by Max Barry

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by The Senatorial Province of Vulpinas. . 16 reads.


NS Nation Name: Vulpinas

RP Nation Name: Province Britannia

Government Type: Federal Constitutional Monarchy

Head of Government: Emperor Volusian III

Head of State: Governor Cicero Vulpinas

Capital: Londinium (London)

Roleplay Post:

Great Britain and Her Loyal Colonies wrote:A Stroke of Genius

“ summary, it is my firm opinion that Imperial Preference must be strangled in its cradle before it is permitted to wreak havoc upon the world economy. It is the antithesis of everything Britain has committed herself to for the past centuries, and will no doubt result in…” Arthur Balfour’s voice droned on and on like a mosquito’s hum, on and on and on. Joseph Chamberlain, sitting in the first row of the Commons, eyed the Leader of the Opposition with pure venom. His eye twitching behind his trademark monocle, Chamberlain clenched and unclenched his hands, as if imagining they were wrapped around Balfour’s throat.

“Father,” his son Austen said nervously. The animated young man was filled with energy, tapping his fingers nervously along the side of the bench, running them over the elaborate patterns carved in the wood. His intense stare was magnified by his own monocle, twin to his father’s. “What are the chances, you think, that Bonar Law and his cronies will swing to us?”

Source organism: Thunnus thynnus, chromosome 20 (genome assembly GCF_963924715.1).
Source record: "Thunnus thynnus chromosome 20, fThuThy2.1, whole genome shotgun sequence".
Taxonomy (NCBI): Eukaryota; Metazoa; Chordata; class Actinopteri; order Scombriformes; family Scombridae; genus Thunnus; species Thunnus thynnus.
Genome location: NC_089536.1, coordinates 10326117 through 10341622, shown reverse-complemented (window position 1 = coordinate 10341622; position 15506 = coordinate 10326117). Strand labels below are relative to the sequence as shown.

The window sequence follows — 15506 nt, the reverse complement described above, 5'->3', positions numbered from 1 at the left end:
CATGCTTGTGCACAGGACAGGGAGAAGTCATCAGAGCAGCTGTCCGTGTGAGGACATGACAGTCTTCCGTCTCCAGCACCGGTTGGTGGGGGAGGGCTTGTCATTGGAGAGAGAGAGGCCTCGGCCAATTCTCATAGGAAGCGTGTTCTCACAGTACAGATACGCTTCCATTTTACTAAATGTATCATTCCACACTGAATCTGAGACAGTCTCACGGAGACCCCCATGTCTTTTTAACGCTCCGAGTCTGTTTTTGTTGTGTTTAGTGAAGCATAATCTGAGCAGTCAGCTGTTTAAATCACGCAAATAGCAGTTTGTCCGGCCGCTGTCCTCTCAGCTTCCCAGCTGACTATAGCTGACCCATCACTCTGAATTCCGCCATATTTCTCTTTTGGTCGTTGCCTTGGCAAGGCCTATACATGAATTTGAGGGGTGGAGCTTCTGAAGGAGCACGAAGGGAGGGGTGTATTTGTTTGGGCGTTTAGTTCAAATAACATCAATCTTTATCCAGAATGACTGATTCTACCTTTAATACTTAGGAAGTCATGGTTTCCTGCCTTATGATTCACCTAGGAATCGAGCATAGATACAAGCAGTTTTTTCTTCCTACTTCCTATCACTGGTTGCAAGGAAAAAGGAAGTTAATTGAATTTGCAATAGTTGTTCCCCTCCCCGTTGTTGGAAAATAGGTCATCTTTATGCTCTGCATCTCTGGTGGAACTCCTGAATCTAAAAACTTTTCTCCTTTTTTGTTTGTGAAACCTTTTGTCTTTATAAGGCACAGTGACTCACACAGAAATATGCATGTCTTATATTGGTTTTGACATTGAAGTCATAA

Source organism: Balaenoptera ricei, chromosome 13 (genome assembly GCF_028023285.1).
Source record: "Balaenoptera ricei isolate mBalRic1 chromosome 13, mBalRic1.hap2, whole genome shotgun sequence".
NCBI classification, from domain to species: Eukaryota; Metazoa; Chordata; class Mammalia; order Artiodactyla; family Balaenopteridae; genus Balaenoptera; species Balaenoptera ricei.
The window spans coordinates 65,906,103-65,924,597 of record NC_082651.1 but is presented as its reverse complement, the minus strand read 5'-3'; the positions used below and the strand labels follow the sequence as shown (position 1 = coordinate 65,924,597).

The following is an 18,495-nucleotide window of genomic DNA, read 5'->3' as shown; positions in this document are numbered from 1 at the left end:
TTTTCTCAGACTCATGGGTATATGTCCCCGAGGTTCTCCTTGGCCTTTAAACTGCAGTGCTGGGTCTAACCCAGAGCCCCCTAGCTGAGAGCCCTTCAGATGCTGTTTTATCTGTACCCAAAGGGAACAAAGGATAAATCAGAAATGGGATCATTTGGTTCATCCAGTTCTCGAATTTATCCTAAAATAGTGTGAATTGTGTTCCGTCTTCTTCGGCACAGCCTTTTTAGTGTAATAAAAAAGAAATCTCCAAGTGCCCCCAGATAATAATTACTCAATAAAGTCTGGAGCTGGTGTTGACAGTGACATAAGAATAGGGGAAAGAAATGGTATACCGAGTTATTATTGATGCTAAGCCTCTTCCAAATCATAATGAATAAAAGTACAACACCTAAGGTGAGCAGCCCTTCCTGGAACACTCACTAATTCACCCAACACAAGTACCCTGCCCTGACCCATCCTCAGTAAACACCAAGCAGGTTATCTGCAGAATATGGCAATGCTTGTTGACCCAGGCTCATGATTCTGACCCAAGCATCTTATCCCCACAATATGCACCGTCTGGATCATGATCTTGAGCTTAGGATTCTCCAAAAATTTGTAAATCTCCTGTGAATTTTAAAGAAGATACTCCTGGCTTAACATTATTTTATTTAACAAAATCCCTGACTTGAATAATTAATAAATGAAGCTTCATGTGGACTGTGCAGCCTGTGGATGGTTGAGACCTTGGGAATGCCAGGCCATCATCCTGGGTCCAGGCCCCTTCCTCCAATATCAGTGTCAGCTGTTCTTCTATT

Joseph frowned. “As likely as Devonshire’s group is to swing away.” The Imperial Preference issue had violently split both parties, with many Liberals and Conservatives flipping their allegiances to the other side over the issue. The Chamberlains had talked to almost every single one of the 660 Members of Parliament over the last few months. “We must be prepared to object to the voice vote.”

Austen looked troubled. “I must go see if Keir Hardie is still open for talks.” Scurrying off to where the scruffy Labour leader sat with his cohorts, ever-so-subtly segregated from the rest of the MPs, Austen made his way along the aisles, muttering “pardon me”s and “excuse me”s along the way.